early twentieth-century feminism, World War I literature, women’s autobiography, women soldiers’ writings
Rhetoric and Public Culture Program/Asian American Studies Program, Northwestern UniversityI write about Indian anticolonialism, print culture, modernism, and transnationalism between World War I and World War II. I currently teach South Asian/South Asian American literature and literatures of Afro-Asian Solidarity.I have written about Dhan Gopal Mukerji, W.E.B. DuBois, Bhagat Singh, Emma Goldman, and Lala Har Dayal.email@example.com
Nineteenth- and twentieth-century European literature; gender studies; children’s literature; the literature of World War I
Literature of the First World War; Propaganda of the First World War (visual and written); European Nationalism; French, German and English literature and culture from 1890 to 1940. I have just retired from nearly 40 years teaching languages at the university and secondary level, and I’m starting a long-anticipated book analyzing WWI propaganda posters in their cultural and historical contexts.
Name: Reveille Isgrig B.A. English Literature Visitor Services Representative- Arkansas Arts Center; Receptionist- MacArthur Museum of Arkansas Military History Current Program: M.A. Modern Art History, Theory and Critcism– Azusa Pacific University Interests: Visual Culture, Feminist Studies, Psychological Effects of the Industrial Revolution, Romantic and Modern Literature, Archival Studies Currently Researching: American Bond and Support Posters […]
Medieval Literature, Chaucer, Spencer, 20th Century American Literature, F. Scott Fitzgerald, World War I poetry, Japanese Literature, Literary Criticism and Theory, Mimetics,
I’m a tenure-track Assistant Professor in the Department of Critical Studies at the University of British Columbia’s Okanagan campus. I earned a Ph.D. in English Literature from Western University, following my M.A. and H.B.A. from the University of Toronto.My fields of interest include Transatlantic Modernism, 20th-Century British & Irish literature, Interdisciplinary Studies, and the art, politics and history of the years between the world wars. In particular, my research considers how several major modernists took part in a widespread conversation about how to reinvent culture in Europe and North America in the early twentieth century. I’ve designed and taught a range of undergraduate and graduate courses in modern literature, poetics, literary theory, drama, composition, and popular culture.
My scholarly interests are Victorian literature and the novel. I am particularly interested in gender politics as well as the endless warring discourses in what I see as the Victorians attempts to construct a grande narrative when even the pretense of a grande narrative is no longer possible (no matter how carefully many of the philosophers and thinkers and the general public tried to categorize, hierarchize and label their world). I do so love the modern novel as well. I also love the stage and am an amateur actor. I am interested in just about everything that makes me take pause and think or allows me to escape my daily existential crisis (thus, I do not like musicals or grading composition papers).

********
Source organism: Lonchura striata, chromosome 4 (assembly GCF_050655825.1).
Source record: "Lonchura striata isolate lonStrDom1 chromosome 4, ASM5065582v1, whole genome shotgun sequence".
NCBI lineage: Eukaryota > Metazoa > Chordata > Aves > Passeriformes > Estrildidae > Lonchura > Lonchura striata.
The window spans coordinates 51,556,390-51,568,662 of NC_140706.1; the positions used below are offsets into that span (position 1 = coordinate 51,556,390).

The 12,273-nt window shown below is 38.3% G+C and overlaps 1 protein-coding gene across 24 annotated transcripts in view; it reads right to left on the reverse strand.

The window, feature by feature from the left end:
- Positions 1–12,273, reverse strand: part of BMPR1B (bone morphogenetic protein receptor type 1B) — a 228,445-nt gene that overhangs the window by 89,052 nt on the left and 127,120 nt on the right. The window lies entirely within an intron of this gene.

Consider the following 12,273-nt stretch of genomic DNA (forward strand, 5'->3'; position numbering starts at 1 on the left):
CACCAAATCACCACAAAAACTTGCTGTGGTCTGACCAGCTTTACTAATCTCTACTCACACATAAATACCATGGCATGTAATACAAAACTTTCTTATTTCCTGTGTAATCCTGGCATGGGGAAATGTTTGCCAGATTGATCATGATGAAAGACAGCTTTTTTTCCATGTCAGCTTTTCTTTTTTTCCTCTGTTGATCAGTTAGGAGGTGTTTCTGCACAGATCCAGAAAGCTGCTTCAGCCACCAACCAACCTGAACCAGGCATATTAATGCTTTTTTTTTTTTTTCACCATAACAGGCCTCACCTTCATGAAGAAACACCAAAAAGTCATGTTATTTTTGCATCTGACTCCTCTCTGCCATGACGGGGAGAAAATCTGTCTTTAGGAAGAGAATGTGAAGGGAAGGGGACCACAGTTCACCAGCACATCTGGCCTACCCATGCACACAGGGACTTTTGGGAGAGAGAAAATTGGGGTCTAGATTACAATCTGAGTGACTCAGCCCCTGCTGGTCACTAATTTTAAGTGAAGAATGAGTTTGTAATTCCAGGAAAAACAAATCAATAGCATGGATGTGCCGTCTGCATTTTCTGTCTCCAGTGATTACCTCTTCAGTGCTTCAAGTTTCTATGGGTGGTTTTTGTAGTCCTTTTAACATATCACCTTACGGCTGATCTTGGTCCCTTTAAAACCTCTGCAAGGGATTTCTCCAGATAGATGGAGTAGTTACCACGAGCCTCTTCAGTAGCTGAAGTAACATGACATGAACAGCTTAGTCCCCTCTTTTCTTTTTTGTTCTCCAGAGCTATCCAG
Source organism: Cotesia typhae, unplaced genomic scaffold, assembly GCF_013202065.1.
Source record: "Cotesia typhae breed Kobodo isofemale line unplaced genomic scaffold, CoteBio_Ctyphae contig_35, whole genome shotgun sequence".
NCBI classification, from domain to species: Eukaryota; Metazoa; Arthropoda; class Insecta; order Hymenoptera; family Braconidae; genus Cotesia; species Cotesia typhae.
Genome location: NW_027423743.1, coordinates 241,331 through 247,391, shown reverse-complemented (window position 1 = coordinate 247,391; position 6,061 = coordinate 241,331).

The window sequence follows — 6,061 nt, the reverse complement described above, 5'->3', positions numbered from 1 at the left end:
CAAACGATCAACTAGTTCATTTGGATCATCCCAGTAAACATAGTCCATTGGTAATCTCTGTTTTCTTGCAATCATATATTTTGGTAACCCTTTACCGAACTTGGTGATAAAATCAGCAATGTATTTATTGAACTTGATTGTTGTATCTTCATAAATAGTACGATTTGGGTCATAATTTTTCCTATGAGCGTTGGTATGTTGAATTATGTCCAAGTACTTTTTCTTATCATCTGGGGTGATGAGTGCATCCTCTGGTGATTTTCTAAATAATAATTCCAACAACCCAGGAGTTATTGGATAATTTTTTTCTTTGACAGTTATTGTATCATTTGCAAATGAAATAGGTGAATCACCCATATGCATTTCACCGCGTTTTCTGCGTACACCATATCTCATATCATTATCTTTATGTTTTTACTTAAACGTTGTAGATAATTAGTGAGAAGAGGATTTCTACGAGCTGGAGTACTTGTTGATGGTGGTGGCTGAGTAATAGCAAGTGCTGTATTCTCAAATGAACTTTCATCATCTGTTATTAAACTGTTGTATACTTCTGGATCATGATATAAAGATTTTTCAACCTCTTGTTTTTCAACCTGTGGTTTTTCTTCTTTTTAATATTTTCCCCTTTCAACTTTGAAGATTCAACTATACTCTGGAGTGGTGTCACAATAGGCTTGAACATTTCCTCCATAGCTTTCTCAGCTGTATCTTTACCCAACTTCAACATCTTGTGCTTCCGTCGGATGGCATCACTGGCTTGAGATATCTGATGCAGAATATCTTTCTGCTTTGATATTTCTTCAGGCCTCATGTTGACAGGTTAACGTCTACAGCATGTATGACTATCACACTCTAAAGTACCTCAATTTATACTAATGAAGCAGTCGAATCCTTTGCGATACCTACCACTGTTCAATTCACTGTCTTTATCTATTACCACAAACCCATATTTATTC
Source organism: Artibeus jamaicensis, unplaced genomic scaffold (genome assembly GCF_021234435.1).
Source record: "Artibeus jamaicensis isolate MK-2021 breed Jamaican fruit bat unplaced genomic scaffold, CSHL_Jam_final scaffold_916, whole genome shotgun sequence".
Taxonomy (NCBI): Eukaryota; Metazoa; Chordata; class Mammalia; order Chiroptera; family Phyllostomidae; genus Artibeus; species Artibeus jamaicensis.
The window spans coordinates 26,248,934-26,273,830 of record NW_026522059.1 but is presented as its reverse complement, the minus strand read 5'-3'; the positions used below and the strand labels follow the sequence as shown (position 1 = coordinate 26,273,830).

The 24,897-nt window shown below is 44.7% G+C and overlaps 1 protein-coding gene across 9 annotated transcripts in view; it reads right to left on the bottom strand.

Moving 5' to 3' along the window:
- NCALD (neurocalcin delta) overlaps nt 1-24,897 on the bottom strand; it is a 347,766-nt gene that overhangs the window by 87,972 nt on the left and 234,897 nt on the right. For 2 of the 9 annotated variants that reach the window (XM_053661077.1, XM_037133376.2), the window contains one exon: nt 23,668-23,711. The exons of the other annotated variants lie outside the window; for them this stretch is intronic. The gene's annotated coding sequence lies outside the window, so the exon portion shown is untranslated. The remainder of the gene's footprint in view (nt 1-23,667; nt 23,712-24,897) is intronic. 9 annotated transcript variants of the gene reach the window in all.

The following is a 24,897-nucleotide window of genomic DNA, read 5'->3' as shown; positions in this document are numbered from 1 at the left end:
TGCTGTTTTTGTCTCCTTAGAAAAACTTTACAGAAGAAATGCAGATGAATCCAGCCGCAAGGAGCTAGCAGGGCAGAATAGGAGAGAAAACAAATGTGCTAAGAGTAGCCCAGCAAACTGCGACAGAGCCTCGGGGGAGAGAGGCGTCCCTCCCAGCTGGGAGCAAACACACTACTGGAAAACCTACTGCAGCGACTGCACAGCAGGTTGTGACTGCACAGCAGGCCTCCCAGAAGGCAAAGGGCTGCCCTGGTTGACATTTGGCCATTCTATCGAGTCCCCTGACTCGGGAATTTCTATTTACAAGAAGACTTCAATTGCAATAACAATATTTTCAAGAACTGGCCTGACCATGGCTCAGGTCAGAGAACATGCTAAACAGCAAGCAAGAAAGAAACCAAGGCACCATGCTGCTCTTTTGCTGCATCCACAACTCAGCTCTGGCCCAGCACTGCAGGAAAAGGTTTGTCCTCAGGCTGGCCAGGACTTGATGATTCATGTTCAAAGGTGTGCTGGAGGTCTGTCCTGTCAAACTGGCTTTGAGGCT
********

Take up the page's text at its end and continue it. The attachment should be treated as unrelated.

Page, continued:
Dr Ross Wilson is a Senior Lecturer in the History department at the University of Chichester. He holds a BA (Hons) in Archaeology, an MA by Research in Archaeology and History (York, 2004) and a PhD in Archaeology and History (York, 2008). His doctoral thesis examined the experience of British soldiers on the Western Front and the representation of this experience within contemporary politics, media and culture. My research background is varied, taking approaches from archaeology, anthropology, literature and sociology to examine aspects of modern history and its representation in the present. I have research interests in modern British history and the history of the United States and I have written widely on issues of conflict, consumerism, identity, enslavement, literature, museums, heritage, urbanism, landscapes and material culture. In 2012, Routledge published my first book, Landscapes of the Western Front: Materiality during the Great War, which provided an anthropologically-informed examination of the British soldiers on the battlefields of France and Flanders during the First World War. This work then developed into an assessment of how the Great War (1914-1918) is valued and used across contemporary British society. This analysis of cultural history and heritage assesses how individuals and communities use the memory of the conflict to understand current political and social contexts. This work, Cultural Heritage of the Great War in Britain, was published by Routledge in July 2013. I continued my examination of the experience of the First World War with the 2014 publication with Routledge, New York and the First World War: shaping an American city. This work examined how the conflict of 1914-1918 had a dramatic effect on the citizens of New York, ensuring that a city of immigrants, which was perceived as a potential threat within the wider United States, was reformed during the war as a metropolis which was dedicated to the principles of the nation. In 2016, I published The Language of the Past with Bloomsbury. This study examined how we use references to the past to establish ideas and values in the present. From dinosaurs, cavemen, Egyptian pharaohs, Roman Emperors, medieval feudalism, Victorian culture and the Wild West, we incorporate the past as a metaphor, allusion or simile to guide us towards the future within contemporary society. I have developed my work within heritage studies and modern history with a book with Routledge in 2017, Natural History: heritage, place and politics. This assessed how the representation of natural history in museums, heritage sites, the media and within popular discourse, can be used to address how we relate to and understand our environment. In conjunction with this research, I have also been involved with the 1807 Commemorated project at the University of York which provided one of the major assessments of the marking of the bicentenary of the abolition of the slave trade in British museums in 2007. This work was published by Routledge in 2011 as Representing Enslavement and Abolition in Museums: Ambiguous Engagements. My current research examines the history and heritage of health and safety, the media representation and memory of the First World War, the history of New York, the role of ‘natural heritage’, digital heritage, memory studies and the role of museums and heritage sites as a mode of social and political reform.